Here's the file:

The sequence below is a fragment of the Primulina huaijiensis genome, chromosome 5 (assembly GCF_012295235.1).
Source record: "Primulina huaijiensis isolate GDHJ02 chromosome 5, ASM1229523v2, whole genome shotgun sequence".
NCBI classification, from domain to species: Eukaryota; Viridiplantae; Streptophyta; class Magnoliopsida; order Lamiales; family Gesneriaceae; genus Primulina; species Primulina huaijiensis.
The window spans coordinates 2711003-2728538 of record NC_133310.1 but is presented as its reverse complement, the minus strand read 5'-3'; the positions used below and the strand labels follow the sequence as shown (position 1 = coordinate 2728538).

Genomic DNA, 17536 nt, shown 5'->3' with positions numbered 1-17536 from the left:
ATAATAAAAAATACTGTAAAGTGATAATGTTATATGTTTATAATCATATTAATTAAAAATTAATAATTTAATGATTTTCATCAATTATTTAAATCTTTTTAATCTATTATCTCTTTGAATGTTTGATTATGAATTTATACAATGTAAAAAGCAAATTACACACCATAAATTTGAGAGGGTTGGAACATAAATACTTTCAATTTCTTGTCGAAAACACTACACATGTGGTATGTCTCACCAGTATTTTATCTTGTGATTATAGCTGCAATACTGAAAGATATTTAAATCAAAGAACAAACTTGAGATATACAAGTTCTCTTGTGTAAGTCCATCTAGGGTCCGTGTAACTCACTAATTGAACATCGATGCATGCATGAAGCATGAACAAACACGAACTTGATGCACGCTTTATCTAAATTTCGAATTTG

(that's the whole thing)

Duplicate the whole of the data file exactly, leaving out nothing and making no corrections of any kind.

The sequence below is a fragment of the Primulina huaijiensis genome, chromosome 5 (assembly GCF_012295235.1).
Source record: "Primulina huaijiensis isolate GDHJ02 chromosome 5, ASM1229523v2, whole genome shotgun sequence".
NCBI classification, from domain to species: Eukaryota; Viridiplantae; Streptophyta; class Magnoliopsida; order Lamiales; family Gesneriaceae; genus Primulina; species Primulina huaijiensis.
The window spans coordinates 2711003-2728538 of record NC_133310.1 but is presented as its reverse complement, the minus strand read 5'-3'; the positions used below and the strand labels follow the sequence as shown (position 1 = coordinate 2728538).

Genomic DNA, 17536 nt, shown 5'->3' with positions numbered 1-17536 from the left:
ATAATAAAAAATACTGTAAAGTGATAATGTTATATGTTTATAATCATATTAATTAAAAATTAATAATTTAATGATTTTCATCAATTATTTAAATCTTTTTAATCTATTATCTCTTTGAATGTTTGATTATGAATTTATACAATGTAAAAAGCAAATTACACACCATAAATTTGAGAGGGTTGGAACATAAATACTTTCAATTTCTTGTCGAAAACACTACACATGTGGTATGTCTCACCAGTATTTTATCTTGTGATTATAGCTGCAATACTGAAAGATATTTAAATCAAAGAACAAACTTGAGATATACAAGTTCTCTTGTGTAAGTCCATCTAGGGTCCGTGTAACTCACTAATTGAACATCGATGCATGCATGAAGCATGAACAAACACGAACTTGATGCACGCTTTATCTAAATTTCGAATTTG